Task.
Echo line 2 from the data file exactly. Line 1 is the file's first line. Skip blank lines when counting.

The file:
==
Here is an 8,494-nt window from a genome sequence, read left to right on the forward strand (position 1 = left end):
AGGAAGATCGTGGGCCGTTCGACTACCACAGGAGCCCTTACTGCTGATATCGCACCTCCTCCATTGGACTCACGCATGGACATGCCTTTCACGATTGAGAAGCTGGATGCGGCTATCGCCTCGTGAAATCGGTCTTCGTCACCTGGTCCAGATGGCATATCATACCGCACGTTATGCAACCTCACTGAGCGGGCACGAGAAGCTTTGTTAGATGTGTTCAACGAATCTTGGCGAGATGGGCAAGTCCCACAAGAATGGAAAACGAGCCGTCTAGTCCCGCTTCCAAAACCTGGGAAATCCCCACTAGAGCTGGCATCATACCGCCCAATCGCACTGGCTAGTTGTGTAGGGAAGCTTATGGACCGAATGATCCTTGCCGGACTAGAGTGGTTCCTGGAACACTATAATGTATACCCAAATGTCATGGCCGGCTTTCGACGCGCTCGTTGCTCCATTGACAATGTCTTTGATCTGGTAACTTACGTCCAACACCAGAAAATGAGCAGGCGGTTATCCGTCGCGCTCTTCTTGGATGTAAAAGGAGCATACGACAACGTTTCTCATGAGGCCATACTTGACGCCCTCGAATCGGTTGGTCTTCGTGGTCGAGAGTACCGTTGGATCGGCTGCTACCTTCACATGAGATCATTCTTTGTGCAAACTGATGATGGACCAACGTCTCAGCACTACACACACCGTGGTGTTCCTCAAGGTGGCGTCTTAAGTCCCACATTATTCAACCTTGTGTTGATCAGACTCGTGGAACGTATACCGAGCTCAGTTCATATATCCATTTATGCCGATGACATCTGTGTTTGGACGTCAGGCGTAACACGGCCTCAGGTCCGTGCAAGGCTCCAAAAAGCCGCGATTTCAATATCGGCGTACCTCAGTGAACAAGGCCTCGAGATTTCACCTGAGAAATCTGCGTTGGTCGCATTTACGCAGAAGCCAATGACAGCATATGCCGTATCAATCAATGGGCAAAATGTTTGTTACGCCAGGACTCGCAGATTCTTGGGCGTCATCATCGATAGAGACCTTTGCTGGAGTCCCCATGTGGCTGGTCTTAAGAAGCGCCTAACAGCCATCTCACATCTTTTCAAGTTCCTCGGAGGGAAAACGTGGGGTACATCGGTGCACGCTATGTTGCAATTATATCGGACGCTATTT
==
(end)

AGGAAGATCGTGGGCCGTTCGACTACCACAGGAGCCCTTACTGCTGATATCGCACCTCCTCCATTGGACTCACGCATGGACATGCCTTTCACGATTGAGAAGCTGGATGCGGCTATCGCCTCGTGAAATCGGTCTTCGTCACCTGGTCCAGATGGCATATCATACCGCACGTTATGCAACCTCACTGAGCGGGCACGAGAAGCTTTGTTAGATGTGTTCAACGAATCTTGGCGAGATGGGCAAGTCCCACAAGAATGGAAAACGAGCCGTCTAGTCCCGCTTCCAAAACCTGGGAAATCCCCACTAGAGCTGGCATCATACCGCCCAATCGCACTGGCTAGTTGTGTAGGGAAGCTTATGGACCGAATGATCCTTGCCGGACTAGAGTGGTTCCTGGAACACTATAATGTATACCCAAATGTCATGGCCGGCTTTCGACGCGCTCGTTGCTCCATTGACAATGTCTTTGATCTGGTAACTTACGTCCAACACCAGAAAATGAGCAGGCGGTTATCCGTCGCGCTCTTCTTGGATGTAAAAGGAGCATACGACAACGTTTCTCATGAGGCCATACTTGACGCCCTCGAATCGGTTGGTCTTCGTGGTCGAGAGTACCGTTGGATCGGCTGCTACCTTCACATGAGATCATTCTTTGTGCAAACTGATGATGGACCAACGTCTCAGCACTACACACACCGTGGTGTTCCTCAAGGTGGCGTCTTAAGTCCCACATTATTCAACCTTGTGTTGATCAGACTCGTGGAACGTATACCGAGCTCAGTTCATATATCCATTTATGCCGATGACATCTGTGTTTGGACGTCAGGCGTAACACGGCCTCAGGTCCGTGCAAGGCTCCAAAAAGCCGCGATTTCAATATCGGCGTACCTCAGTGAACAAGGCCTCGAGATTTCACCTGAGAAATCTGCGTTGGTCGCATTTACGCAGAAGCCAATGACAGCATATGCCGTATCAATCAATGGGCAAAATGTTTGTTACGCCAGGACTCGCAGATTCTTGGGCGTCATCATCGATAGAGACCTTTGCTGGAGTCCCCATGTGGCTGGTCTTAAGAAGCGCCTAACAGCCATCTCACATCTTTTCAAGTTCCTCGGAGGGAAAACGTGGGGTACATCGGTGCACGCTATGTTGCAATTATATCGGACGCTATTT